Searching in Canada




In Canada, adoption and adoption disclosure are provincial matters. You must apply to the province where the adoption was FINALIZED in order to obtain any information about that adoption. In most provinces you are entitled to non-identifying background information and may register in a matching registry. Some provide search services, but usually for adoptees only. Waiting lists are very long everywhere and waiting times change all the time. Most legislation is under review.


Post Adoption Registry, Alberta Children’s Services,
11th Floor, Sterling Place, 9940-106 St.
Edmonton, Alberta, T5K 2N2
Telephone: 780-427-6387

New legislation in effect November 1, 2004. Adoption records are open to both adoptees and birth parents. A matching registry and non-identifying information are available. If an adoptee does not know about his adoption, adoptive parents can place an information disclosure veto.


Under the Adoption Act in B.C., birth parents and adults who were adopted as children can get identifying information about each other.

Original birth records for adopted children can be requested – information that identifies birth parents is removed from the record, unless they previously gave their consent to have the information be made available.

There are two ways to access information about an adoption record:

  • As a Freedom of Information request
  • Application for Service Pertaining to an Adopted Person – Once adoptees are 19, they or their birth parents can apply for a copy of the adoption order or original B.C. birth registrations.

Freedom of Information Request

Under the Freedom of Information and Protection of Privacy Act, some information from adoption records for children adopted in B.C. is available by request.

Apply for access to an adoption record:

Request Official Birth & Adoption Documents

To apply for a copy of the birth registration and adoption order you must be:

  • The birth parent of a child who is now an adult (19 years +)
  • An adult (19 years +) who was adopted as a child

Born in B.C.: People born and adopted in B.C. can get a copy of the:

  • Original birth registration in their birth name, including the names of any birth parents on record (unless a birth parent has filed a disclosure veto in which case the record is edited to obscure or remove information that the birth parent does not want disclosed)
  • Adoption order

Birth parents of people born and adopted in B.C. can get a copy of the:

  • Adopted person’s original birth registration, including any change of name after the adoption (unless the adoptee has filed a disclosure veto in which case the post adoption record is edited to obscure or remove information that the adoptee does not want disclosed). All information identifying the adoptive parents is deleted to protect their privacy)
  • Adoption order (with information redacted if necessary to protect privacy)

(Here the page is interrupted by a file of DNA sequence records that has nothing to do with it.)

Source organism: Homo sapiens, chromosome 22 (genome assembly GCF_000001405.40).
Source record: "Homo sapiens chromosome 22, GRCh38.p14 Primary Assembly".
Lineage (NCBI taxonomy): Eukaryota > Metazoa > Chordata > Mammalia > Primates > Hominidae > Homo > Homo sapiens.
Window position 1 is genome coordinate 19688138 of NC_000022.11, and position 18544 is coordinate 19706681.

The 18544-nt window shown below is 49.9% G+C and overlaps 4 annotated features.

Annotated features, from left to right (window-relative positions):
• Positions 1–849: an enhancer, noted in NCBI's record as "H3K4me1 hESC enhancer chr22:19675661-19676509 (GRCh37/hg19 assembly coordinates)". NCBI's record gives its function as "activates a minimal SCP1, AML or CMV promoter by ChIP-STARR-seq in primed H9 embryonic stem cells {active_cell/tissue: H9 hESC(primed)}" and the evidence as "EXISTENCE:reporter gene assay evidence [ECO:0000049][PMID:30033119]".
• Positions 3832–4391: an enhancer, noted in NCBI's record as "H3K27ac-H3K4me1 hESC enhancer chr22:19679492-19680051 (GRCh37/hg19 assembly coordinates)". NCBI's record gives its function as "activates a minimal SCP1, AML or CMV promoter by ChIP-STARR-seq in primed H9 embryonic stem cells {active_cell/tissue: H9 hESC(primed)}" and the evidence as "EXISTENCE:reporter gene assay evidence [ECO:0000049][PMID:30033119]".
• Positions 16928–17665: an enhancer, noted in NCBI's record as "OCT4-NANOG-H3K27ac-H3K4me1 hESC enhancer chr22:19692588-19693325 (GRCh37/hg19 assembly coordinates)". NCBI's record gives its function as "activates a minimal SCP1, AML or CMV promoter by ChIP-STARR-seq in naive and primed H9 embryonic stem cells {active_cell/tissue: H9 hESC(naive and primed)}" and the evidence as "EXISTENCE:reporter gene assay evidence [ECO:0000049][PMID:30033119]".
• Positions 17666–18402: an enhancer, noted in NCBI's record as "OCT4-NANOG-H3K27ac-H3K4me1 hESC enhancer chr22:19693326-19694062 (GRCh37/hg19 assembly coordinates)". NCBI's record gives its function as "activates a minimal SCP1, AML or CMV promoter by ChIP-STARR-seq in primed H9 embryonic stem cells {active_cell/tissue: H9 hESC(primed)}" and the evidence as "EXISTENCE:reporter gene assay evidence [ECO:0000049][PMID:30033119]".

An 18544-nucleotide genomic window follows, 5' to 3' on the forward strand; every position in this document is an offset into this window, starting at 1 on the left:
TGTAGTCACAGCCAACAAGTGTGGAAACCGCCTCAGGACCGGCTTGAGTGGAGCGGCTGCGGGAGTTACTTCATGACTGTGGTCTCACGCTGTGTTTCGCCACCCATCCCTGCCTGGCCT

Not born in B.C.: People not born in B.C. but adopted in the province can get a copy of the:

  • Adoption order and any identification particulars of the adopted person

Birth parents of people not born in B.C.

How to Apply for an Adoption Record

Follow these steps to apply for an adoption record:

Step 1: Complete the application form.

Step 2: Attach a photocopy of your birth certificate as proof of identification.

Step 3: Include a cheque, money order or credit card payment for $50.

Step 4: Deliver the documents using one of the following methods:

By mail:
Attn: Confidential Services
Vital Statistics Agency
PO BOX 9657 Stn Prov Govt
Victoria, B.C. V8W 9P3


MANITOBA:  New legislation came into effect in June 2015.

Manitoba Family Services
Post-Adoption Registry
114 Garry Street
Suite 201
Winnipeg, Manitoba R3C 4V5
Telephone: 204-945-8201

The Adoption Act has been amended. The key changes are as follows:

  • A person who was born in Manitoba, was adopted, and is now an adult may now apply to the director under The Adoption Act for a copy of his or her pre-adoption birth registration and the new registration of birth document that was substituted for it after the adoption. The parent named on the person’s pre-adoption birth registration  (“registered birth parent”) may also apply for those documents, but the copies they get will not show information about the adoptive parents.
  • A person who was born outside Manitoba but adopted here and is now an adult may apply for his or her pre-adoption birth registration information that is available in the director’s records.
  • Disclosure vetoes can be filed only by adopted persons who are 16 or older or their registered birth parents, and only if the adoption was granted in Manitoba  before these amendments take effect, or outside the province.
  • Adult parties to an adoption granted in Manitoba will continue to be able to file contact vetoes until these amendments take effect. However, after these amendments take effect, adopted persons who are 16 or older and their registered birth parents will be able to file a contact preference to specify the contact with the other that they are prepared to have, if any.
  • An aboriginal person who was born in Manitoba and adopted will be able to request that his or her pre-adoption birth registration and identifying information about his or her birth parents be given to another person, or to a government or organization, for the purpose of applying for benefits or services provided to aboriginal persons. These requests are not subject to vetoes or contact preferences.